The world is filled with competent songwriters, but how many of them know the difference between deductive and inductive reasoning? With his song “Greyhound Bus,” Charlie Roadman -leader of the Austin/San Antonio ensemble F For Fake — proves that his command of logic is every bit as sure as his serpentine songcraft.
Roadman notes that not all lunatics ride the bus and not all barroom drunks are violent, but when a lunatic needs transportation he’ll usually opt for the bus and when someone gets violent at a bar, it’s probably because they’re loaded. Ultimately, he applies this line of thinking to politics: “Not everyone who votes Republican is a fascist/But when a fascist votes, it’s for them/And even if you’re not mean-spirited to any degree/you might as well be.”
With F For Fake’s eponymously titled debut CD, Roadman consistently follows the songwriting road less taken. He gives Thucydides a backbeat with the Peloponnesian War saga “Life in the Spartan Army,” and with “Rome” he concocts a travelogue that finds “basement disco Czechs” in Prague burning up the same dance floor once favored by Hitler’s Gestapo. It’s fitting that when he devotes a song to auto racing (“Nascar”), he gives it a grindingly slow beat.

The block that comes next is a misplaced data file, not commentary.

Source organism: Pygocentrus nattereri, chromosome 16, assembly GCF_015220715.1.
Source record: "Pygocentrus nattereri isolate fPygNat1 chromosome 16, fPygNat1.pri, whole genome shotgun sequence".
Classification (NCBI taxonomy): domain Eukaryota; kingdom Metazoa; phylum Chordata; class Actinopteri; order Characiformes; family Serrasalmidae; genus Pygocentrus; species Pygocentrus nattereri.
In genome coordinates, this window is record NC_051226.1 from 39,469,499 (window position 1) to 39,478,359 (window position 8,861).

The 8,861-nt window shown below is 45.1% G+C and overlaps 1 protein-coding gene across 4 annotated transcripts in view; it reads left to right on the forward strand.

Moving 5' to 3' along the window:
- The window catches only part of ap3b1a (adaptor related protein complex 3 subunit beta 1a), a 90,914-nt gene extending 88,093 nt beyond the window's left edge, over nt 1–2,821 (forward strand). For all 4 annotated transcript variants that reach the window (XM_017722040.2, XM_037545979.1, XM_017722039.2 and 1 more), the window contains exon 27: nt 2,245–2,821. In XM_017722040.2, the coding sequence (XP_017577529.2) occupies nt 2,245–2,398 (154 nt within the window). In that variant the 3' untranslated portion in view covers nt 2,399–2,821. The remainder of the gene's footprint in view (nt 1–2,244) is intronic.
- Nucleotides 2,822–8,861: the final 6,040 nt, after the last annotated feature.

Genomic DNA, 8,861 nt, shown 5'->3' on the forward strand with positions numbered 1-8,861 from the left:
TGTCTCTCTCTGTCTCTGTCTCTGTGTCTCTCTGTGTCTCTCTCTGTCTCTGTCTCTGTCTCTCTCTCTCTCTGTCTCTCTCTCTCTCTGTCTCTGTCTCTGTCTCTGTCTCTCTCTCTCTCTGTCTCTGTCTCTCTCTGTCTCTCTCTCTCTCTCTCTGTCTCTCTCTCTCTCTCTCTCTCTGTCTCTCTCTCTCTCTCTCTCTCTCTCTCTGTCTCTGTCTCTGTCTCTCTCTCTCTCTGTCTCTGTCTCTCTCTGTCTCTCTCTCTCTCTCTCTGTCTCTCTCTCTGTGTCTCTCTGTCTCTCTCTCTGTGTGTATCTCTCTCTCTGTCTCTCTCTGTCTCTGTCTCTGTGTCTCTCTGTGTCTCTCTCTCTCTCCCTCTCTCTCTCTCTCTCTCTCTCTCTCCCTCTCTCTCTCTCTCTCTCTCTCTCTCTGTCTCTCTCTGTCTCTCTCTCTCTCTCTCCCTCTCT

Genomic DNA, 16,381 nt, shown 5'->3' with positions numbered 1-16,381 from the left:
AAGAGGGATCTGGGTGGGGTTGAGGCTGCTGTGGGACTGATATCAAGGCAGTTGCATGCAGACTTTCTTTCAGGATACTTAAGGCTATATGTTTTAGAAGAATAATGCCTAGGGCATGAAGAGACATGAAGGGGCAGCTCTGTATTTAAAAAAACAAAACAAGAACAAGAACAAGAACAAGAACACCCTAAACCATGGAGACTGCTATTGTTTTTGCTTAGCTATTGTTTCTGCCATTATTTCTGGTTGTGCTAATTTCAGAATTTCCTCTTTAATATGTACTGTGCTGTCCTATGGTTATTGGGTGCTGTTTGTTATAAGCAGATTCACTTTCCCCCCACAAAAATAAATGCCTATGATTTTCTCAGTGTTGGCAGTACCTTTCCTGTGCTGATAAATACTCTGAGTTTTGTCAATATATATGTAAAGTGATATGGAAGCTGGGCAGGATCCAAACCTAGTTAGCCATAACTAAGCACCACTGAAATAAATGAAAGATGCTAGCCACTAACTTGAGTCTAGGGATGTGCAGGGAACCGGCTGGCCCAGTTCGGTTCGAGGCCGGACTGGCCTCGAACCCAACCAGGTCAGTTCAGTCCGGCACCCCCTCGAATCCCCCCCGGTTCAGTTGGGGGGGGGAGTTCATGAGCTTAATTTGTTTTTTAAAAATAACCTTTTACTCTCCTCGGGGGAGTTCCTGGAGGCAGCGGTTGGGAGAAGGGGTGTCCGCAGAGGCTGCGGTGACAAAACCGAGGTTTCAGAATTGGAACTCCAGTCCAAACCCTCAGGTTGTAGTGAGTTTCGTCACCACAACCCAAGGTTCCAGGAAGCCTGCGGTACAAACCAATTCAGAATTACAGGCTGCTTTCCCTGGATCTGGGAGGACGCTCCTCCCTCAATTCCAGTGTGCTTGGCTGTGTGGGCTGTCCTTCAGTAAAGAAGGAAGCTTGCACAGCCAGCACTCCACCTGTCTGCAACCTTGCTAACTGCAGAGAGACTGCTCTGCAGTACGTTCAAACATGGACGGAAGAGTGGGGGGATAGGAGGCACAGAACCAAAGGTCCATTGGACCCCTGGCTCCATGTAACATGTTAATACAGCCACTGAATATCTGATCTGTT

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F FOR FAKE
Sat, Dec 3
2301 S. Presa
Roadman’s cleverness wouldn’t mean much if his music was nondescript, but he gives his tunes the kind of vivid, cinematic color you’d expect from someone who named his band after an Orson Welles film. With help from Buttercup’s rhythm section and a large cast of expert players, F For Fake features pedal-steel, accordion, and banjo bumping up against each other in an artsy mix that’s always smart but never coldly cerebral. •